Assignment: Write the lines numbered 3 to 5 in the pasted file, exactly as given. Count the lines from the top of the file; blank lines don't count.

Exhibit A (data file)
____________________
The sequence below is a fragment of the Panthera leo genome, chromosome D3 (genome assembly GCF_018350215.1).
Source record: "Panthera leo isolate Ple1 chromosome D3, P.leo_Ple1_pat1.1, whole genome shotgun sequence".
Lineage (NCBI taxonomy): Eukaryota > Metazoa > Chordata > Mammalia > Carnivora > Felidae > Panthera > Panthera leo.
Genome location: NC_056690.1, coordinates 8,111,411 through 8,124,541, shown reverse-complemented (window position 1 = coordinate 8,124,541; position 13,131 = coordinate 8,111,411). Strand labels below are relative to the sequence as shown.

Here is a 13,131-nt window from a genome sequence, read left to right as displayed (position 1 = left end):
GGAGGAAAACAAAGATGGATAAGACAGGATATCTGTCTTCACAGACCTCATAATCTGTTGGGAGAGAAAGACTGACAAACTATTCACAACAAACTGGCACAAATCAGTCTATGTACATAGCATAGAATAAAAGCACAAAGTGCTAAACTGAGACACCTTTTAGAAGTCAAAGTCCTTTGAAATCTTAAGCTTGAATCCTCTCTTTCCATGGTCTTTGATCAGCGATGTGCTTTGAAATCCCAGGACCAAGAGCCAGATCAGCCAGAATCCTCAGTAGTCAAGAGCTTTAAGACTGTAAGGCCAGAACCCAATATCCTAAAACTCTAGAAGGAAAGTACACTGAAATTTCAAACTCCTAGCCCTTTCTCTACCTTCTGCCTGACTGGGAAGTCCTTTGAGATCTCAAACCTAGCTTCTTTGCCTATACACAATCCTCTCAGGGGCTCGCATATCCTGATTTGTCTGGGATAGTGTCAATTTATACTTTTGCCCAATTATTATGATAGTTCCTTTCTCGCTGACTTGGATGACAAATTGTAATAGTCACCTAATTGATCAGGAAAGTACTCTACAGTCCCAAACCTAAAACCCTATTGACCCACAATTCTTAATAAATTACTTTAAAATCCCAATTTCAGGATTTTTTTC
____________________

Lineage (NCBI taxonomy): Eukaryota > Metazoa > Chordata > Mammalia > Carnivora > Felidae > Panthera > Panthera leo.
Genome location: NC_056690.1, coordinates 8,111,411 through 8,124,541, shown reverse-complemented (window position 1 = coordinate 8,124,541; position 13,131 = coordinate 8,111,411). Strand labels below are relative to the sequence as shown.

Here is a 13,131-nt window from a genome sequence, read left to right as displayed (position 1 = left end):